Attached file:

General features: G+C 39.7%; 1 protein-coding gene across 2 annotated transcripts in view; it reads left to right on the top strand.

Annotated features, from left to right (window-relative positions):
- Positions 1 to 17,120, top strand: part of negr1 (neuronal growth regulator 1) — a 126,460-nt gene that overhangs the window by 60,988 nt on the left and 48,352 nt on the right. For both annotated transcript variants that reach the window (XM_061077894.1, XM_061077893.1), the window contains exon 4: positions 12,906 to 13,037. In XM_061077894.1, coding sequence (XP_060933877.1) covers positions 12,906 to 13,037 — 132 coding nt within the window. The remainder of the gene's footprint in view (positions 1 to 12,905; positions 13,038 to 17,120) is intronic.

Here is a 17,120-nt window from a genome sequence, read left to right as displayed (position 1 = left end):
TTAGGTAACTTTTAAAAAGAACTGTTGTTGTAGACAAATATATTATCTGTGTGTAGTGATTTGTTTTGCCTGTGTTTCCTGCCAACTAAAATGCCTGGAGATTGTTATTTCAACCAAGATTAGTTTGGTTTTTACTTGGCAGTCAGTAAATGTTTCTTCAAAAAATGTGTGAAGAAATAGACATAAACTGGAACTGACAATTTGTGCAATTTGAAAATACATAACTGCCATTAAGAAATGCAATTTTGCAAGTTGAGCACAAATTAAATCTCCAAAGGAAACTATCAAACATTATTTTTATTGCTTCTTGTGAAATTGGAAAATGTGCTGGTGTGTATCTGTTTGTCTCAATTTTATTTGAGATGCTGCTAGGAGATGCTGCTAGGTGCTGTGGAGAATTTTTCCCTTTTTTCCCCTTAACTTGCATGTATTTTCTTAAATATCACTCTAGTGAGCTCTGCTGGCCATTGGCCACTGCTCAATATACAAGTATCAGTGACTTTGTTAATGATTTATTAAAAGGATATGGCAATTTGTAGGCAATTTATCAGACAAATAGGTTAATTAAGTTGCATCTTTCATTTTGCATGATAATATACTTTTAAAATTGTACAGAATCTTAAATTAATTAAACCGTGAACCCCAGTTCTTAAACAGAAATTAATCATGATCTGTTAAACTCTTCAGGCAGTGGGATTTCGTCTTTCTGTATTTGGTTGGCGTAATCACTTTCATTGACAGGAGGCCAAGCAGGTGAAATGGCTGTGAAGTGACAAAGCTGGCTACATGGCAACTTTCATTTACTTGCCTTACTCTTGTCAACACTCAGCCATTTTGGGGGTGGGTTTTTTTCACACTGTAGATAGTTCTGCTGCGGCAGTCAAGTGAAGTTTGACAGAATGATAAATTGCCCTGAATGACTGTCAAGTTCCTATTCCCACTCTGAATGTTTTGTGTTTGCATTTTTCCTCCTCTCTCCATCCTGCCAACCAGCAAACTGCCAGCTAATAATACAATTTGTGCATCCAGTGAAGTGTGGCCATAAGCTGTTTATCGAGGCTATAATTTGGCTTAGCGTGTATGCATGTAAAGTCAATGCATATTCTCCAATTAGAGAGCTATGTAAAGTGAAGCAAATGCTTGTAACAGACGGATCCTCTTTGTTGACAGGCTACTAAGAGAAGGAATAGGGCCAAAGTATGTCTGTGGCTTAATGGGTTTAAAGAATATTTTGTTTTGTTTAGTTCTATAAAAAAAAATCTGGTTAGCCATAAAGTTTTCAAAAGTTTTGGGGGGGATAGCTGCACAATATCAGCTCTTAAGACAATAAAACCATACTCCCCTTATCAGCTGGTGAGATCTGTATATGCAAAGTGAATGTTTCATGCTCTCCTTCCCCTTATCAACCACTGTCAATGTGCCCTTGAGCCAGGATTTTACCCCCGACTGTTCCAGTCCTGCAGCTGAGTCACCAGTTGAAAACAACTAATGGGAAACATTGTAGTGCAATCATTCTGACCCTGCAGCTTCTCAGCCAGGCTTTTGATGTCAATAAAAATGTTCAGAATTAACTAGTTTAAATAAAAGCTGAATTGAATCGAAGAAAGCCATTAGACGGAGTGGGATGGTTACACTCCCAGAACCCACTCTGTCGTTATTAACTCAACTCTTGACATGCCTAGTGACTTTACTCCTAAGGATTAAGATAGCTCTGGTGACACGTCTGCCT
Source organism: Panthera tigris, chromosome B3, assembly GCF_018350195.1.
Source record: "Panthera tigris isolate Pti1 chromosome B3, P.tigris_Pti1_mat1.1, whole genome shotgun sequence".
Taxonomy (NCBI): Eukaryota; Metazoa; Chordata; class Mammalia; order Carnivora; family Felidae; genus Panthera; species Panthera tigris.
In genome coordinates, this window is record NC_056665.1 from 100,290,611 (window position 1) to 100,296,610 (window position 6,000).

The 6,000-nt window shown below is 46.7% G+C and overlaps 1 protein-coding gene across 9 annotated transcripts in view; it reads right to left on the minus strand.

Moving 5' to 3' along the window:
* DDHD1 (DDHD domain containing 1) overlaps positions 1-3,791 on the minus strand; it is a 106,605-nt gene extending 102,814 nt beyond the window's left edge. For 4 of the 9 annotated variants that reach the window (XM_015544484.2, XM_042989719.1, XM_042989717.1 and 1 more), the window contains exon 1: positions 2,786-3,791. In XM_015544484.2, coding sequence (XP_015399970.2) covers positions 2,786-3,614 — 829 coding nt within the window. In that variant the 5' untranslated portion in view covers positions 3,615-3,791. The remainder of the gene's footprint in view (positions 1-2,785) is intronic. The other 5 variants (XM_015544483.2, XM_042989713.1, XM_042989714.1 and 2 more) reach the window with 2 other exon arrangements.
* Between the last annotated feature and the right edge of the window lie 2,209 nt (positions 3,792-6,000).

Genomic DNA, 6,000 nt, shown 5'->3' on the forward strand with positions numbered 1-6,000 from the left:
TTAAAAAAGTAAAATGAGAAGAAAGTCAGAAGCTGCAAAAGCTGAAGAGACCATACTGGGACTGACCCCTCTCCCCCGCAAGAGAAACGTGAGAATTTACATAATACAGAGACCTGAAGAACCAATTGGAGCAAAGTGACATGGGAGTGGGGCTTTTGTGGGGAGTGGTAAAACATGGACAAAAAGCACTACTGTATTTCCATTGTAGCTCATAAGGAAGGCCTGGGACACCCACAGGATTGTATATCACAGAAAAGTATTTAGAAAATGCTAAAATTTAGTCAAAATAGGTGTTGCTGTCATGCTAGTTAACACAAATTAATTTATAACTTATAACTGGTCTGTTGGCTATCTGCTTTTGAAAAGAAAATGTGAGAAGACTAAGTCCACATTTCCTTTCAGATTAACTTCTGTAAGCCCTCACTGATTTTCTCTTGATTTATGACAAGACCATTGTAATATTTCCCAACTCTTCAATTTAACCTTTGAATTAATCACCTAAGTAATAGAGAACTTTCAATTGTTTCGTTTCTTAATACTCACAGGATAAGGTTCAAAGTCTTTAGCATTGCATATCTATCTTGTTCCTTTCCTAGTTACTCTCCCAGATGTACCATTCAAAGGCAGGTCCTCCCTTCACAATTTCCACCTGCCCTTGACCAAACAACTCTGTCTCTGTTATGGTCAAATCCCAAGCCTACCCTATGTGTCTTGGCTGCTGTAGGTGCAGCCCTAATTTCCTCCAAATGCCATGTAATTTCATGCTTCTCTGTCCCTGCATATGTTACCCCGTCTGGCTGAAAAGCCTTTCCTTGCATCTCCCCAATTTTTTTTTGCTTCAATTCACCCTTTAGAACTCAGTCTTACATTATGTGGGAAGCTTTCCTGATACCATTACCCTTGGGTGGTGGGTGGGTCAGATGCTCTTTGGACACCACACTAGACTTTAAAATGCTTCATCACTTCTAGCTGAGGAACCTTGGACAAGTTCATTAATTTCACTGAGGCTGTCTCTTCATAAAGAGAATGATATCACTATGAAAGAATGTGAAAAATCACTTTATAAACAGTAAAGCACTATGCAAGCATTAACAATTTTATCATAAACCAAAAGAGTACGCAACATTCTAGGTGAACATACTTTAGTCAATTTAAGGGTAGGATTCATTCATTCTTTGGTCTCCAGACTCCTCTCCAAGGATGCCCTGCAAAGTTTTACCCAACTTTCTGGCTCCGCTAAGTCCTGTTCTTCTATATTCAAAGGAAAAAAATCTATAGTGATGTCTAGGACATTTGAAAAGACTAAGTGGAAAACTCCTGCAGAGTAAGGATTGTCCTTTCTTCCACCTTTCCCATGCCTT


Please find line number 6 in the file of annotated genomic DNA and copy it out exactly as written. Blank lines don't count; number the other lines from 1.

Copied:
Source organism: Panthera tigris, chromosome B3, assembly GCF_018350195.1.